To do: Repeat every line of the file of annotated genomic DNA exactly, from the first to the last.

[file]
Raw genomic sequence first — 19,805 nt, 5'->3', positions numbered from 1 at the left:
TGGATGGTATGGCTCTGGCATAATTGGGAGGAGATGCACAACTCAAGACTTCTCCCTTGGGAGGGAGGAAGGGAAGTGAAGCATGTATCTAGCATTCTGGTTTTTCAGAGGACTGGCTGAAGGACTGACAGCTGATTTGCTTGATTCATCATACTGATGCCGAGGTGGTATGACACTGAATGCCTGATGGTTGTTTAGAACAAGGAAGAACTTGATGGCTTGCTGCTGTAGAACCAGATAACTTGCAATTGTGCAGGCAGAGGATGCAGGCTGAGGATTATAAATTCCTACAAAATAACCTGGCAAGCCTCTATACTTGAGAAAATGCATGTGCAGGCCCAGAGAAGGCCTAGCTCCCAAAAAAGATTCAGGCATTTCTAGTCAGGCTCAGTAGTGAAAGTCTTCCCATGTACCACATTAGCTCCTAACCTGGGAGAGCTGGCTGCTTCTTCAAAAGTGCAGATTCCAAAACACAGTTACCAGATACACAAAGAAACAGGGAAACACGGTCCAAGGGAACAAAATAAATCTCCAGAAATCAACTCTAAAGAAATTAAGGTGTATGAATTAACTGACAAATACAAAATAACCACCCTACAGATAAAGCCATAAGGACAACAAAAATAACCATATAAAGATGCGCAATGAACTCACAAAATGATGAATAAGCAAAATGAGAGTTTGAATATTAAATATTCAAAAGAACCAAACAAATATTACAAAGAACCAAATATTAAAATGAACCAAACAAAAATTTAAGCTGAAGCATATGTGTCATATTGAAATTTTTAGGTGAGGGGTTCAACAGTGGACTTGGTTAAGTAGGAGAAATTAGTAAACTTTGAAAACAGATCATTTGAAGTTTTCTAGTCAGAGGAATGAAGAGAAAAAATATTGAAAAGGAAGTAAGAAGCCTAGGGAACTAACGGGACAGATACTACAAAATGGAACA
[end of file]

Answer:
Raw genomic sequence first — 19,805 nt, 5'->3', positions numbered from 1 at the left:
TGGATGGTATGGCTCTGGCATAATTGGGAGGAGATGCACAACTCAAGACTTCTCCCTTGGGAGGGAGGAAGGGAAGTGAAGCATGTATCTAGCATTCTGGTTTTTCAGAGGACTGGCTGAAGGACTGACAGCTGATTTGCTTGATTCATCATACTGATGCCGAGGTGGTATGACACTGAATGCCTGATGGTTGTTTAGAACAAGGAAGAACTTGATGGCTTGCTGCTGTAGAACCAGATAACTTGCAATTGTGCAGGCAGAGGATGCAGGCTGAGGATTATAAATTCCTACAAAATAACCTGGCAAGCCTCTATACTTGAGAAAATGCATGTGCAGGCCCAGAGAAGGCCTAGCTCCCAAAAAAGATTCAGGCATTTCTAGTCAGGCTCAGTAGTGAAAGTCTTCCCATGTACCACATTAGCTCCTAACCTGGGAGAGCTGGCTGCTTCTTCAAAAGTGCAGATTCCAAAACACAGTTACCAGATACACAAAGAAACAGGGAAACACGGTCCAAGGGAACAAAATAAATCTCCAGAAATCAACTCTAAAGAAATTAAGGTGTATGAATTAACTGACAAATACAAAATAACCACCCTACAGATAAAGCCATAAGGACAACAAAAATAACCATATAAAGATGCGCAATGAACTCACAAAATGATGAATAAGCAAAATGAGAGTTTGAATATTAAATATTCAAAAGAACCAAACAAATATTACAAAGAACCAAATATTAAAATGAACCAAACAAAAATTTAAGCTGAAGCATATGTGTCATATTGAAATTTTTAGGTGAGGGGTTCAACAGTGGACTTGGTTAAGTAGGAGAAATTAGTAAACTTTGAAAACAGATCATTTGAAGTTTTCTAGTCAGAGGAATGAAGAGAAAAAATATTGAAAAGGAAGTAAGAAGCCTAGGGAACTAACGGGACAGATACTACAAAATGGAACA